Customer Review

209 of 253 people found the following review helpful
3.0 out of 5 stars Informative, but a little frustrating to read, February 13, 2011
This review is from: Why We Get Fat: And What to Do About It (Hardcover)
I thought this book was good, but I thought it was extremely frustrating to have to get 80 pages in to read that, yes, in fact, Taubes thinks that we shouldn't overeat (because he was basically going on and on about how he disliked the "calories in calories out" advice we get from all sources) and that we shouldn't under eat our daily recommended intake of calories. But that's because I realize that undereating isn't healthy; so, if you are like me, stick with the book it's still informative. I loved all the historical research and the scientific facts as to what goes on inside the body when the calories we eat are absorbed (or not absorbed, based off the quality of food we eat). I liked knowing the relationship between insulin, hormones and fat as well as the extra information I didn't know about good and bad cholesterol. But, I did have to remind myself that it's not a diet book and that it was explaining the processes of how the body metabolizes food and what we need to eat so that our bodies perform the way they should; it's easy to get wrapped up in wondering when the diet and exercise information will start to pop up if you are used to reading diet books. If you are looking for a diet book, the basic information in this book translated into a diet book can be found in a south beach, atkins, or zone diet books. If you want to know the "whys" behind the advice these books recommend, read this. I find it's easier to follow marching orders if it's understood why they are given.
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Tracked by 5 customers

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Showing 1-10 of 15 posts in this discussion
Initial post: Feb 21, 2011 2:42:29 AM PST
FO4SC says:
This book was written so that people won't need anymore "diet" books. It's a book about a grossly misguided way of life and eating that is causing an epidemic of obesity and disease, which can be prevented and/or reversed. "Marching orders" would be:

1. Cut out simple and easily digested carbs
2. Cut out sugars

Posted on Mar 7, 2011 7:14:13 AM PST
Last edited by the author on Mar 7, 2011 7:15:12 AM PST
Elenor says:
Oh dear! You've really missed the point! Gary was NOT "going on and on about how he disliked the "calories in calories out" advice we get from all sources" -- he does not "dislike" it -- he showed, using actual science, why it's NOT TRUE!! Skip The Zone and the South Beach; they've got some real flaws, to say nothing of NOT understanding the science Gary shows.

Go for Atkins or Drs Mike and Mary Dan Eades' The 6-Week Cure for the Middle-Aged Middle: The Simple Plan to Flatten Your Belly Fast! or Protein Power: The High-Protein/Low-Carbohydrate Way to Lose Weight, Feel Fit, and Boost Your Health--in Just Weeks!. To reinforce the message Taubes is showing, try this documentary -- it's hilarious and oh-so-accurate! (Fat Head) And Taubes appears in it, as do the Drs Eades.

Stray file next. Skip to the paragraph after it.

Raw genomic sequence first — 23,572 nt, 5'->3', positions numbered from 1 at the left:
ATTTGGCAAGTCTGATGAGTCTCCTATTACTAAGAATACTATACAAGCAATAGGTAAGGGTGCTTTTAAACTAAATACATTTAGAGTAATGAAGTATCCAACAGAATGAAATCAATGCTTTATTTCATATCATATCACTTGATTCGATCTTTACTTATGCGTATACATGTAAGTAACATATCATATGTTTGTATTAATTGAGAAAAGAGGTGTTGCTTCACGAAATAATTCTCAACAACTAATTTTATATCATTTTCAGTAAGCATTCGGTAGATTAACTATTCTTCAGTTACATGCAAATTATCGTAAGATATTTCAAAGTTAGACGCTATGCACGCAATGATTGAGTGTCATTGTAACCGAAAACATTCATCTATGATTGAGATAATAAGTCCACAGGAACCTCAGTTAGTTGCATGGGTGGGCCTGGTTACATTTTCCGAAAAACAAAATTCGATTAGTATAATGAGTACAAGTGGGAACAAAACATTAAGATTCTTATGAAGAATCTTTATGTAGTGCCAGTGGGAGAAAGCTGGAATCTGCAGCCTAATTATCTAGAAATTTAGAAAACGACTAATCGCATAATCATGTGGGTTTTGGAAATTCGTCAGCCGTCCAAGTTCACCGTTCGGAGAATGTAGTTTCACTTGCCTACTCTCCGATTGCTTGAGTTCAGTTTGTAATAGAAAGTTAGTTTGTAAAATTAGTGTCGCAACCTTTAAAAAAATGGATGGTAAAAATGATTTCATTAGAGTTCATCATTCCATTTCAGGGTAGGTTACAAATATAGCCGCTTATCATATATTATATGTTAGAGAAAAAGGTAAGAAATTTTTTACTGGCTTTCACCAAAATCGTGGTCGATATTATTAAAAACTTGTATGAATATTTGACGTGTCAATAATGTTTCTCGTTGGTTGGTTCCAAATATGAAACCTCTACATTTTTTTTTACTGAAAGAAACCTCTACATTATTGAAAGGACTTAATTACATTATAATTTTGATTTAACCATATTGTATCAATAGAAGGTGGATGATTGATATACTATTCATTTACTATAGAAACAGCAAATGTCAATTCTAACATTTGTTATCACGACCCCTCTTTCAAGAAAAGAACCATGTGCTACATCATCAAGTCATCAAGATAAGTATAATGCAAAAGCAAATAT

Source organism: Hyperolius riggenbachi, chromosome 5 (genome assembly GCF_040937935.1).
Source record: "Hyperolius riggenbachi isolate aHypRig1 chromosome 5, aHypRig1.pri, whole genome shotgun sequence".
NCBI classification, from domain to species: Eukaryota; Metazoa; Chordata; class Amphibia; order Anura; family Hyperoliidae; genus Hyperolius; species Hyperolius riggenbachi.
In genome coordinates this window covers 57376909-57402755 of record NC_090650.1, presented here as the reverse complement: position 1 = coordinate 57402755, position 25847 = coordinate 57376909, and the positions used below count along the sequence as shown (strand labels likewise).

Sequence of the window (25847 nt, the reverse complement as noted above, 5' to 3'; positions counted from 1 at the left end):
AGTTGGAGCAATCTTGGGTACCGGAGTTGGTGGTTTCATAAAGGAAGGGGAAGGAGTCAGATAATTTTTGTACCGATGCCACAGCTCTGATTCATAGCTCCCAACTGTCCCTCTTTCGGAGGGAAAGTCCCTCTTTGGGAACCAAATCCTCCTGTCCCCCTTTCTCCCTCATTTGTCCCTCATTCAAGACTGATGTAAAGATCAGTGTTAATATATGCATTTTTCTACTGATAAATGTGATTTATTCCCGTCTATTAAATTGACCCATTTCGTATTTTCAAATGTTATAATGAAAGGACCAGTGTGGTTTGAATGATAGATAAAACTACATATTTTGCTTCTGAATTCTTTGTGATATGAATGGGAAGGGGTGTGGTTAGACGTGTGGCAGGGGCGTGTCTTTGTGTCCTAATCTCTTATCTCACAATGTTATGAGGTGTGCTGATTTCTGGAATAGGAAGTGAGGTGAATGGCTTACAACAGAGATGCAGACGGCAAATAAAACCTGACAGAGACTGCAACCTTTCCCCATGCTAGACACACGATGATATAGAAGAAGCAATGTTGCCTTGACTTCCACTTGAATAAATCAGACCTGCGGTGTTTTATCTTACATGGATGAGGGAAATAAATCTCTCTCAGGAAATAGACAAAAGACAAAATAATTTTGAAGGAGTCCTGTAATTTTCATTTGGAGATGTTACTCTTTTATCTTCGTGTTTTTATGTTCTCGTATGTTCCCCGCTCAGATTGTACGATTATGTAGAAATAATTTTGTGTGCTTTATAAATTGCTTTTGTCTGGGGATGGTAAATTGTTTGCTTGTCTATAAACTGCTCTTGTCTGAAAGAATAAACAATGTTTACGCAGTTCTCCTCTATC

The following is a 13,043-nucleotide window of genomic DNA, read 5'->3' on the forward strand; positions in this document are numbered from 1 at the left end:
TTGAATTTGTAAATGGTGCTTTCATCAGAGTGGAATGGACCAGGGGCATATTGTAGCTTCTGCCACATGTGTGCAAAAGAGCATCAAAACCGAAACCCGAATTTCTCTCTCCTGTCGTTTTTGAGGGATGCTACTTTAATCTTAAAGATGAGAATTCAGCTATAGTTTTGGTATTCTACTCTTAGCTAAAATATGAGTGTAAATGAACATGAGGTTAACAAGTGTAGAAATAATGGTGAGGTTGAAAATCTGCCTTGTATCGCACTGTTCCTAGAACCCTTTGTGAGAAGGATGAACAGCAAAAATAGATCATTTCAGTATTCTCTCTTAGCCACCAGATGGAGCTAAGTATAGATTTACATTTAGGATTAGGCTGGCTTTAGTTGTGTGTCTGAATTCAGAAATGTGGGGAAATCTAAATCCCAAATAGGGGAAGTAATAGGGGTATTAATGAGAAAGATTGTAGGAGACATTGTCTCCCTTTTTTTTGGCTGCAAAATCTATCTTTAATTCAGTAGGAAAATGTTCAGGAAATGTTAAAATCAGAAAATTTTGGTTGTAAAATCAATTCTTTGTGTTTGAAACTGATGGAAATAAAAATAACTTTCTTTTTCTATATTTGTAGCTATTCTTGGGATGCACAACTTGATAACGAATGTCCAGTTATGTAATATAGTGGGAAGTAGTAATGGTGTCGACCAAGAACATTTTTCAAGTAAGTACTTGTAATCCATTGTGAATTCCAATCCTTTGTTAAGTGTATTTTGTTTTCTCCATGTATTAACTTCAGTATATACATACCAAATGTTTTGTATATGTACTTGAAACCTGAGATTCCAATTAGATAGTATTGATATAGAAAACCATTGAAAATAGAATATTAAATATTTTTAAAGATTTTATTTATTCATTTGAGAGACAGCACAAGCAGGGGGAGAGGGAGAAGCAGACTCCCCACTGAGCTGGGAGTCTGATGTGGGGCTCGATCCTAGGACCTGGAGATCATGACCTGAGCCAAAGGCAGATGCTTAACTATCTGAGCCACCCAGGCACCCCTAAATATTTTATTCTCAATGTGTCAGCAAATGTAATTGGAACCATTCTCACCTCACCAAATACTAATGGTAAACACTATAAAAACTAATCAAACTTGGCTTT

In reply to an earlier post on Mar 22, 2011 2:13:13 AM PDT
Jered Morgan says:
Thanks Elanor, I thought I might have to make the points you just made. And Lola, Elanor is right. South Beach is dumb. Zone is dumb. In fact all diet books are basically incredibly stupid because they simply ignore about 150 years of research and anecdotal evidence from those who actually WORK with obese people. It's a horribly mangled scientific field. Just horrible. All Gary does is basically take a fresh look and set things straight. Enjoy eating all the fat you want!!

In reply to an earlier post on Apr 25, 2011 1:45:54 PM PDT
While I'm not familiar with the South Beach diet, I don't see how you can say "Zone is dumb", if the main concern with that diet is insulin control which is a big part of what Mr. Taubes is talking about.

Not saying Zone is the best diet, and I don't follow it, but it is certainly not "dumb". It is actually quite reasonable if you can follow it, and conforms with the final goal of low carb diets - insulin regulation.

Posted on Jul 3, 2011 8:04:20 AM PDT
S E Morris says:
A caveat: this is not a critical review of the book Why We Get Fat: And What to Do About It, but of reviewers who think it is a "diet" book repeating the tired and ineffective mantra of weight loss by calorie and fat restriction. This isn't a traditional weight loss instruction book, despite the title. Indeed, intelligent people know that "diet" is everything you eat, not what you do to control your weight. This is a health book, in which medical and public health advice about diet health over the past 40 years is shown to have fallen tragically short of any effectiveness; it shows how this advice actually increased the very problems it was supposed to solve. Mr. Taubes clearly explains the mechanics of body fat metabolism and regulation (finally! science!). Careful reading of this book will show it does not advocate calorie restriction or low-fat eating. Thorough reading will locate the "diet and exercise" advice at the end of the book. If you will, the first part of the book is a manifesto on the damage done to the public health by political, economic and educational expediency, simplistic thinking, and the careers of some influential "experts." Bravo, Mr. Taubes!